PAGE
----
05-28-2010, 05:39 AM
Having looked for a job when I was with a place for 10.5 years, I've had to deal with this question. In my case, interviewers seemed more concerned that I was a stick in the mud who wouldn't keep up with the latest whiz bang doodas.

What I said was: my company was very large and my job changed several times during that time period so it was like having 3 different jobs. However, at this point I wasn't learning enough and needed a change.

This seemed to work for me...

In BC's case, she can legitimately say that she moved into her current position to follow a boss that she had a good working relationship with but he left the company soon after and that changed everything.

Angelskates
05-28-2010, 06:31 AM
But that would be a lie. It makes it sound like she got laid off.

She was laid off.


I think BC needs to make her answer as short as possible - left to pursue other opportunities, was looking for a new challenge, etc. No need to elaborate and definitely don't talk about previous supervisors or co-workers.

But they would all be lies too. She didn't leave to pursue other opportunities, she wasn't looking for a new challenge; she was fired.

It's very easy to say no need to elaborate, except that in many cases, those interviewing know all these answers and what they may mean, so often ask the interviewee to elaborate. This is a huge advantage of taking some classes, getting career counselling and all of those other suggestions, they will help BC formulate honest and unemotionally answers.

michiruwater
05-28-2010, 06:53 AM
I thought laid off and fired were different things? No?...

Angelskates
05-28-2010, 06:59 AM
I thought laid off and fired were different things? No?...

Possibly, to some people. Not to me ;) but I can understand how they could be, to me laid off is a nicer way of saying fired. Neither one of them mean you chose to leave, both mean you were asked/told to leave.

genevieve
05-28-2010, 07:01 AM
From the perspective of potential employers, laid off and fired are completely different.

Prancer
05-28-2010, 07:02 AM
She was laid off.

No, she wasn't. And it would be a lie to say or imply that she was.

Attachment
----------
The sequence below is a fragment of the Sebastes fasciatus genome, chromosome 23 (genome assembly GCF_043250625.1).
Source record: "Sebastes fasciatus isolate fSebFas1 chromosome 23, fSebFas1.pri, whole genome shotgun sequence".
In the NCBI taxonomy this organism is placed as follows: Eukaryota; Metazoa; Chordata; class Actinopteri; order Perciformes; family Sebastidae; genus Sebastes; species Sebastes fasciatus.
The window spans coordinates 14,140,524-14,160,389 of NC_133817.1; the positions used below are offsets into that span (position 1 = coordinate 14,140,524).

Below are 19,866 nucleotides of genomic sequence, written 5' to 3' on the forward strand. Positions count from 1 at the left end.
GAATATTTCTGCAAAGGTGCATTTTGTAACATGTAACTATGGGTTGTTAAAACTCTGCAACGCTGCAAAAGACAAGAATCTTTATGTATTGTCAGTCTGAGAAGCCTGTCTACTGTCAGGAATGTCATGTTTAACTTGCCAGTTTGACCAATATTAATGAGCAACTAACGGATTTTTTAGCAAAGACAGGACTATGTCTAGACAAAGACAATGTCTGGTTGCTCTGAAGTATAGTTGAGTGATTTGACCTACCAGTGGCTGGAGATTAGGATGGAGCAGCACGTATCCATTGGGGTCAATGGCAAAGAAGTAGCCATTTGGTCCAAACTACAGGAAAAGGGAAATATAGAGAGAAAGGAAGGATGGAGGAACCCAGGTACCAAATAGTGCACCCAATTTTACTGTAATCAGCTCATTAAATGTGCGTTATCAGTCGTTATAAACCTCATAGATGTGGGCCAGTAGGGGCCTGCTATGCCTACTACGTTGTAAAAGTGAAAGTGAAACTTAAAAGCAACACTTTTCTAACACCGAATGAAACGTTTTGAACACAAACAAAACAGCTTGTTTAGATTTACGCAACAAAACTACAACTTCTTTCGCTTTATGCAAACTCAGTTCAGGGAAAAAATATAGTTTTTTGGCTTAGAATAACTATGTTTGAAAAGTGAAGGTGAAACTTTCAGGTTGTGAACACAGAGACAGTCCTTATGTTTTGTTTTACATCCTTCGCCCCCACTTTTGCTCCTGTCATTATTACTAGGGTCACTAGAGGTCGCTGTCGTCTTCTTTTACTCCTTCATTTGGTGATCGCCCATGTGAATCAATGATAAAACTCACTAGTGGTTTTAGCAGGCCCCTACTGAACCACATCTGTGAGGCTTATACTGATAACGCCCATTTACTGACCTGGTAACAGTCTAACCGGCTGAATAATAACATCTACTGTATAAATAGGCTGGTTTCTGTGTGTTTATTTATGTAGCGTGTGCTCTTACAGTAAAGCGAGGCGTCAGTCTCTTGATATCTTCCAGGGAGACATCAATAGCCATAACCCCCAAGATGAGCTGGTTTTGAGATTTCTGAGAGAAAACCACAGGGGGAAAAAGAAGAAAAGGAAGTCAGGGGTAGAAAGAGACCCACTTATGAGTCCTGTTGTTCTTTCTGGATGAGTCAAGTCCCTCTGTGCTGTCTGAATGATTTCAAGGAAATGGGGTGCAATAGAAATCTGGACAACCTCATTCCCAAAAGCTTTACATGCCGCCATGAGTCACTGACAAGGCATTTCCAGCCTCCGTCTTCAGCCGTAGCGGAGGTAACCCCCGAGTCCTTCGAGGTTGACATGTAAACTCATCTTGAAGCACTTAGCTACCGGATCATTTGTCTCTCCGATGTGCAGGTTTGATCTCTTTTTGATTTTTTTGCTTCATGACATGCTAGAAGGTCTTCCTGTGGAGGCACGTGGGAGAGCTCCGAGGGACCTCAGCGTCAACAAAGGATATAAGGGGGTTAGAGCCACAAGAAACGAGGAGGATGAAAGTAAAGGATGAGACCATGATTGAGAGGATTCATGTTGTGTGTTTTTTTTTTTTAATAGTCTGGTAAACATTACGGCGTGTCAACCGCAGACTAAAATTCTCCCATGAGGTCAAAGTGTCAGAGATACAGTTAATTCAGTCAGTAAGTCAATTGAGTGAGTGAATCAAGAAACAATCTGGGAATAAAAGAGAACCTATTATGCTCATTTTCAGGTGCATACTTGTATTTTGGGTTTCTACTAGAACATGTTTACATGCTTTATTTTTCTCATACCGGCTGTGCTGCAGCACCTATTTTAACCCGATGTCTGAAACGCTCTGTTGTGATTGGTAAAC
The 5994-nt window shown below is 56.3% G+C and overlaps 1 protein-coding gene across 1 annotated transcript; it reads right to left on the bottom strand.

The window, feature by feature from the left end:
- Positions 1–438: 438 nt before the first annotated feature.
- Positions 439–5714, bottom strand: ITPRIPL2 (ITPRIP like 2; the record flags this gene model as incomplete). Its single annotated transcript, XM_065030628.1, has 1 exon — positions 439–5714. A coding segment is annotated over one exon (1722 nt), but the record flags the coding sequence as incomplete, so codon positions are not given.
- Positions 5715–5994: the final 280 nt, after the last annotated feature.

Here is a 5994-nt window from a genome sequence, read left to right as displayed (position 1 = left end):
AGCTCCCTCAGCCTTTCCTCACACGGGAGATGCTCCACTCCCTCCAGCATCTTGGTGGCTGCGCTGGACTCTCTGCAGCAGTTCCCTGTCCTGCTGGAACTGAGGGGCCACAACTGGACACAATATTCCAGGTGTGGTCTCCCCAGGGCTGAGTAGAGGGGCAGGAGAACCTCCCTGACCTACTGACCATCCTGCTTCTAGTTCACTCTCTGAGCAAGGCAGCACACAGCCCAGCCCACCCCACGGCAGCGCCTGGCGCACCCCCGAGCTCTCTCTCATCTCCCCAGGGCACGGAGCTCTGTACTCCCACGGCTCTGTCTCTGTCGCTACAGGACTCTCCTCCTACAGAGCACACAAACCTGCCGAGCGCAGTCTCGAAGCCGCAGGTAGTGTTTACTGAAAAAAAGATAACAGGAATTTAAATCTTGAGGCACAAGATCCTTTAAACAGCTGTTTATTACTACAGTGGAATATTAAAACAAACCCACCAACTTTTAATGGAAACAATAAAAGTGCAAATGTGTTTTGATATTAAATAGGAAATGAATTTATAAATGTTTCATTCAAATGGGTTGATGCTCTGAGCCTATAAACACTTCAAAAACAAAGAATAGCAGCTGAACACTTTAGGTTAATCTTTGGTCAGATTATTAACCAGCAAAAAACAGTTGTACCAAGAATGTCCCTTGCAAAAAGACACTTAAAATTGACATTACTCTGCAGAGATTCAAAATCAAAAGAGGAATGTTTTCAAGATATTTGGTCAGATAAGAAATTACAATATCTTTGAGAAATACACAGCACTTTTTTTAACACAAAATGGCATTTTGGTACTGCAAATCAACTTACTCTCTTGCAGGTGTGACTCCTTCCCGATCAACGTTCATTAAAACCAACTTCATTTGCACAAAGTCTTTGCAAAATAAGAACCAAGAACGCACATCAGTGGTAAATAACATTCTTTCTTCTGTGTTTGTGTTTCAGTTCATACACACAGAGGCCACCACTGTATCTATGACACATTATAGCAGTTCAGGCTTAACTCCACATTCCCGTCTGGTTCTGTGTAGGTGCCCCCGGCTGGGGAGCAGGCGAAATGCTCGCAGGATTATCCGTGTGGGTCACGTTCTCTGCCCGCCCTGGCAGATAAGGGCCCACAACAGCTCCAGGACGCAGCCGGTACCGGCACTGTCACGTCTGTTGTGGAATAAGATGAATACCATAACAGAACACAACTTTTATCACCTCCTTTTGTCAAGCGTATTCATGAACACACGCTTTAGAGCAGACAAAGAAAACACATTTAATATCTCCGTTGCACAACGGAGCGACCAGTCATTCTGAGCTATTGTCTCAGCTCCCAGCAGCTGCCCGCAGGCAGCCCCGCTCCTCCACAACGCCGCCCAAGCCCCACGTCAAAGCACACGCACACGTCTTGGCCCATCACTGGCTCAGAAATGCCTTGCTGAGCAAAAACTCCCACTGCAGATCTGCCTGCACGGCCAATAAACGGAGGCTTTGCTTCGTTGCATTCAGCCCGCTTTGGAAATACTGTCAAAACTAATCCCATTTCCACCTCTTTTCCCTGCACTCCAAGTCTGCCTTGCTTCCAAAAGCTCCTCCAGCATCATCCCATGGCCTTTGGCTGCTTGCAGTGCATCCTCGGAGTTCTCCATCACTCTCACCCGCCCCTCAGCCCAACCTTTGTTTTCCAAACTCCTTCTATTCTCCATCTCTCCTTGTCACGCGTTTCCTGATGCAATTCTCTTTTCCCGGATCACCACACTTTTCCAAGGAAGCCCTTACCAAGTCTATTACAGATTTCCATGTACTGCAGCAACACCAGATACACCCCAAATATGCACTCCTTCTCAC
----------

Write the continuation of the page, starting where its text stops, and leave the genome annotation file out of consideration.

Laid off means the company had to let you go, usually for economic reasons. That's very different from being fired.

Saying the position was eliminated would also be a lie.


It's very easy to say no need to elaborate, except that in many cases, those interviewing know all these answers and what they may mean, so often ask the interviewee to elaborate. This is a huge advantage of taking some classes, getting career counselling and all of those other suggestions, they will help BC formulate honest and unemotionally answers.

Just admitting to being fired isn't necessarily a bad idea, either; lots of people get fired and have to look for another job. There are good ways to admit to it and bad ways to admit to it. There's pretty good advice here:

http://www.associatedcontent.com/article/237138/how_to_do_a_job_interview_after_being.html

http://www.edubook.com/how-to-handle-job-interviews-after-being-fired/1402/

http://www.cvtips.com/interview/how-to-handle-the-questions-why-were-you-fired.html

Note that every one recommends that you don't lie.

Jayar
05-28-2010, 07:30 AM
I look at it this way... if you get unemployment benefits, you were laid off. If you don't, you were fired.

WindSpirit
05-28-2010, 07:56 AM
Anyway, if you are nervous about how your internet access will look, I encourage you to clear your browser's history on a regular basis and also take advantage of any features your browser has to let you surf anonymously. For example, Google Chrome let's you bring up an "Incognito" window. If they really want to see what someone is doing, they're not going to check their browser/computer's history, they're going to put a program on their computer that either records any screen they see or every letter they type (or both). Those programs are pretty common, easy to install, cheap, legal and very convenient. Your boss might be getting an email update with screenshots of what you've been looking at every day and you wouldn't even know.

The golden rule is: do not visit any websites you wouldn't want your boss to know about and don't type any stuff that you wouldn't want to leak. I know it's hard, people get so complacent, but you've been warned.

Even if they don't use any programs on your computer to spy on you, be careful even when using your own private email account while you're at work. It doesn't matter that you have a password, etc. All emails go through the company's servers. There are copies of every single email you've written on there (they may delete it after some time or they may not).